Facing the Causes of the Problems with Immigration
The ultimate causes of the emigration producing immigration crises in the U.S. and elsewhere are the gross inequalities among and within nation in resources and power. The only real solution to the crisis is to move to equalization and sharing among nations, through agreements and institutions at the international level. It is the opposite of the direction in which Trump is moving U.S. policy.
The issue of separating children from their parents within the process of dealing with immigration should be beyond the pale of reasonable disagreement, and the basic answer should be non-controversial: very simple, DON’T DO IT! Indeed, the details need working out, but that is no excuse for not dealing with the causes of the immigration problem as such. Looking at causes seems almost taboo today. Either it is too complicated, and we have no time to think about causes, or, if we do, the remedies seem so farfetched as to be utopian and not worth even thinking about.
But the cause of the immigration problem is in fact very simple. The need to emigrate from one country to another arises out of the gross inequality among countries of the world: inequalities in income and wealth, inequalities in power, unequal levels of security and dignity afforded their residents. And at least the first step dealing with these fundamental causes of emigration might seem to be equally clear: they can ultimately, but the sooner the better, be dealt with at the international level, what we newly call the global level. After the end of the First World War, there was a brief flurry of interest for collective international action at that level. The nations of the world went so far as to adopt a Universal Declaration of Human Rights, whose language is on a par in its nobility with the language of the United States Declaration of Independence, and deserves to be as familiar:
“Recognition of the inherent dignity and of the equal and inalienable right of all members of the human family is the foundation of freedom, justice, and peace in the world. “
It is the foundation on which any quest for the solution to the problem s of immigration should rest.
That sounds fine, but totally theoretical. One might start with the briefly discussed but ill-fated efforts to agree on national quotas, which at least reflected an incipient belief in an international approach to the problem. Agreement might be sought, perhaps, for international standards at some absolutely minimal level, e.g., no separation of children from parents, some guarantee of due process. Some international standards actually already exist, for instance in the definitions agreed upon in the 1951 Geneva Convention on Refugees for concepts such as fear of persecution and justifications for seeking asylum. Or agreements against the use of poison gas and chemical weapons in warfare, etc. Why not international standards for the treatment of those seeking to emigrate out of similarly defined urgent need?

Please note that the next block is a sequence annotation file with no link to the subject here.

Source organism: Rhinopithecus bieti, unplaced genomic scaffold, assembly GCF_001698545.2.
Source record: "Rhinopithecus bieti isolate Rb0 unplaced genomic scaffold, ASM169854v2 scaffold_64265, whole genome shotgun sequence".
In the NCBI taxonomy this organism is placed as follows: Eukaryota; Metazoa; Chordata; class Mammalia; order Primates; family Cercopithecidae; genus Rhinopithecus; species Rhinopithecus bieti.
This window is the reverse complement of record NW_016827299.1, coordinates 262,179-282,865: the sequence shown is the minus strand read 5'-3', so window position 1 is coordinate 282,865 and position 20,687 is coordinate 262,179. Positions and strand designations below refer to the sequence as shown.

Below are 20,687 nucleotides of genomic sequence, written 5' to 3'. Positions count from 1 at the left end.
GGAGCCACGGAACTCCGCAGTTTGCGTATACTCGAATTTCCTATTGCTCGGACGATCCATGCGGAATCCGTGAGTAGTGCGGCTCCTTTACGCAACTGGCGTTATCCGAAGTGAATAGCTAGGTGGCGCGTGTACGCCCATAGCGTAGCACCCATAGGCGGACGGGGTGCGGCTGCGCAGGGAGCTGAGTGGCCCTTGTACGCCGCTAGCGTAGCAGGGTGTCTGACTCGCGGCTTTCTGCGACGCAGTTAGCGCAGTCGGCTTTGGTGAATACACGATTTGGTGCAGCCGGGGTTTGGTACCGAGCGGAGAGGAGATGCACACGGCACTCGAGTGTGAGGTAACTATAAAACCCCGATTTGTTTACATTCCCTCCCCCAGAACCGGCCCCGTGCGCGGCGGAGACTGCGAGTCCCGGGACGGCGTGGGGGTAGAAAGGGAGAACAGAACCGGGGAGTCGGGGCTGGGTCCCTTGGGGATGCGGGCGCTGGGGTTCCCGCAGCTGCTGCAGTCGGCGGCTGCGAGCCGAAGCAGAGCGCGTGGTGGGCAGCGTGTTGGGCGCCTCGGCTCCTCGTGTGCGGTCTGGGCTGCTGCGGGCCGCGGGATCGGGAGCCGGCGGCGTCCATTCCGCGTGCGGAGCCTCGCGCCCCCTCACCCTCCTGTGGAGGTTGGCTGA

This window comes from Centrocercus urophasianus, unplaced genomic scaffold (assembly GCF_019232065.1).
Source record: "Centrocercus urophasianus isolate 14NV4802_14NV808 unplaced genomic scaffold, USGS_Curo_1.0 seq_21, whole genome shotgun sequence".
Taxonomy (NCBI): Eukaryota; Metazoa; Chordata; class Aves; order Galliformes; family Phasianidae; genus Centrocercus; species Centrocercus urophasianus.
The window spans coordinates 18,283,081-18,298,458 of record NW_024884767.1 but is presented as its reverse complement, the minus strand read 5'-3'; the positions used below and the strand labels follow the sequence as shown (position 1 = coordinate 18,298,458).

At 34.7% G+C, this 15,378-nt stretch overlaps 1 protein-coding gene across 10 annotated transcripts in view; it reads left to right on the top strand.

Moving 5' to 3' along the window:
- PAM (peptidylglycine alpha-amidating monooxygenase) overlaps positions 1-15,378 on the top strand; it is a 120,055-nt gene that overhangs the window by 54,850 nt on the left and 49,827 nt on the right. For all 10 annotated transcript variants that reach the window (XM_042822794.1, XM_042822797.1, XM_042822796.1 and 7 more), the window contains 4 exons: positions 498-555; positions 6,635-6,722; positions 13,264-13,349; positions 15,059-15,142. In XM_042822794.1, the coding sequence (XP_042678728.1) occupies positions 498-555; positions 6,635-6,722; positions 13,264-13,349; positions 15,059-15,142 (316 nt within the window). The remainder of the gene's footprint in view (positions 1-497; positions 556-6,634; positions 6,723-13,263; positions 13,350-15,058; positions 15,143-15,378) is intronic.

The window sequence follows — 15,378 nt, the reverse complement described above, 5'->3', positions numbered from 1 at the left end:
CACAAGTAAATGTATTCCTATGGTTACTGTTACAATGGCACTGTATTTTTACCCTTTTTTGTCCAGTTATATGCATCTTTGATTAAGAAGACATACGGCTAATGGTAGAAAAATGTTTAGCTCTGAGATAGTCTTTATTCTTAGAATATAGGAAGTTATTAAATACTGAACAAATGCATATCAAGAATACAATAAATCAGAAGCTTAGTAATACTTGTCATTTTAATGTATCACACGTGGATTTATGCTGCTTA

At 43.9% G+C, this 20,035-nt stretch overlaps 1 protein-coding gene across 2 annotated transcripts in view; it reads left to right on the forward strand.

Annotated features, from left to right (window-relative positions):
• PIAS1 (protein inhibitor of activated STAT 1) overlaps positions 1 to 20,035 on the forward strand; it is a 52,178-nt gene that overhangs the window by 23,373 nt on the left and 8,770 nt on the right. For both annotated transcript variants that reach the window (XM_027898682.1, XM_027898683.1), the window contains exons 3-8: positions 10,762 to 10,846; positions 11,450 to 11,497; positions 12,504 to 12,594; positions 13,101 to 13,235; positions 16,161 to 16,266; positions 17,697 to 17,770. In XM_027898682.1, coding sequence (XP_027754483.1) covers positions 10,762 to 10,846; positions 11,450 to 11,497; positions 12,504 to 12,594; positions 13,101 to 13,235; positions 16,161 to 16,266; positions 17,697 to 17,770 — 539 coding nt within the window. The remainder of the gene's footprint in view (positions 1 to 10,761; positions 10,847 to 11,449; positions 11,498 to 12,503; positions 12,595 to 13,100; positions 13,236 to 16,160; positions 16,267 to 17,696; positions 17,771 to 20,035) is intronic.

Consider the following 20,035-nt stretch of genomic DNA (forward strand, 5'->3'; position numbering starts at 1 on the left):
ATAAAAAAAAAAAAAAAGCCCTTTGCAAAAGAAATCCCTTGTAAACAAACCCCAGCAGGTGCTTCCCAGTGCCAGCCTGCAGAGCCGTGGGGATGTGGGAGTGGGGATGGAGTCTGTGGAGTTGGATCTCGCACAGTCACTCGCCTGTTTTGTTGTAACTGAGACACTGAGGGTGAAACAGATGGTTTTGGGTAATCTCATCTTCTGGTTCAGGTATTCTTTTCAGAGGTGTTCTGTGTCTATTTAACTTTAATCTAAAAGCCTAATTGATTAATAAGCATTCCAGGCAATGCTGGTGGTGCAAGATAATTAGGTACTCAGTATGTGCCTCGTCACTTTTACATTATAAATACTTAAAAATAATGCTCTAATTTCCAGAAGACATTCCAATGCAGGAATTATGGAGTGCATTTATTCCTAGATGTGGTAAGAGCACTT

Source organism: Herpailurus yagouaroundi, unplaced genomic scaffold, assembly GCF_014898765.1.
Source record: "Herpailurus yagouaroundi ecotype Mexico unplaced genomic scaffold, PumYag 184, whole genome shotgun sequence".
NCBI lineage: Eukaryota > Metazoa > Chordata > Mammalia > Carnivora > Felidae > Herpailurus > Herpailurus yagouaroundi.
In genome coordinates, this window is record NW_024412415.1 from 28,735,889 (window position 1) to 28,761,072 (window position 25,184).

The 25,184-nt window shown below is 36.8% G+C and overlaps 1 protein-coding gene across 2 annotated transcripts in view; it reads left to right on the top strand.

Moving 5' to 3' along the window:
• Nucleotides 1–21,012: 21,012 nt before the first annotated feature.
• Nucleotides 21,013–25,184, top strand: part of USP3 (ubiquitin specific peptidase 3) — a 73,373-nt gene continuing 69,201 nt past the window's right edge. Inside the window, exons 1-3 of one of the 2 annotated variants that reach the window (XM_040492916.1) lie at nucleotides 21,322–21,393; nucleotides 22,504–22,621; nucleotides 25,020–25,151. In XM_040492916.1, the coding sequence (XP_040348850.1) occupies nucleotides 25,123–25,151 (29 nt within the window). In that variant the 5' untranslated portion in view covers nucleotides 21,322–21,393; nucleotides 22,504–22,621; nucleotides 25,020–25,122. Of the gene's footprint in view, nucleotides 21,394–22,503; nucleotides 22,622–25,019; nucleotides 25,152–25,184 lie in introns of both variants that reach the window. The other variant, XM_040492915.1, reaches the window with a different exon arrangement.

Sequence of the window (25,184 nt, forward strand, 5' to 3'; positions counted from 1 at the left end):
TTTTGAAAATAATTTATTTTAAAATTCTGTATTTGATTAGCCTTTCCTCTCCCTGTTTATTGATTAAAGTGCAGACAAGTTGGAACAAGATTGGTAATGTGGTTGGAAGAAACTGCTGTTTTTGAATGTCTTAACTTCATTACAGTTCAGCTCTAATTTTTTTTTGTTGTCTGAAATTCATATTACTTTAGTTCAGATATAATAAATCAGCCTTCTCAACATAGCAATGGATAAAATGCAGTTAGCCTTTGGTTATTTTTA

There are also already a variety of national and inter-national limited agreements for immediate remedial measures. Germany finances aid to Turkey to promote its measures reducing flight from that country. Prime Minister Netanyahu of Israel briefly signed an agreement, unfortunately sort-lived, helped by the High Commissioner for Refugees, to support financially measures in Eritrea and Sudan to staunch the flow of refugees from those countries to Israel, and to cooperate with other western countries to accept refugees emigrating from them.1. Other ideas have surely been advanced along similar lines, and deserve study attention,
And could one not at least envision further principled moves to support universal free education through grades 12 with an international fund and matching local contributions for financing? Wasn’t there once a broad Marshall Plan in which victorious countries aided devastated ones after the Second World War? Wouldn’t such be aspirations at least to put on the table in international conferences, and even in our own election campaigns? Wouldn’t positive relations with our allies and neighbors, not a route the Trump administration seems interested in taking, be enhanced by such discussions?
As further steps, could one not at least envision universal free education through grades 12 with an international fund and matching local contributions as financing? Wouldn’t that be an aspiration at least to put on the table in international conferences, and even in our own election campaigns? Wouldn’t positive relations with our allies and neighbors, not a route the Trump administration seems interested in taking, be enhanced by such discussions?
Might even Donald Trump find some value in such a direction, as relieving him, all alone, from having to face problems that he clearly is not on the way to solving by himself ? Cynically, perhaps, but usefully, kicking the can of immigration reform upstairs?
1.See Michael Stard,The Wall and the Gate: Israel, Palestine, and the Legal Batle for Human Rights, review by David Shulman, New York Review of Books, June 28, 2018.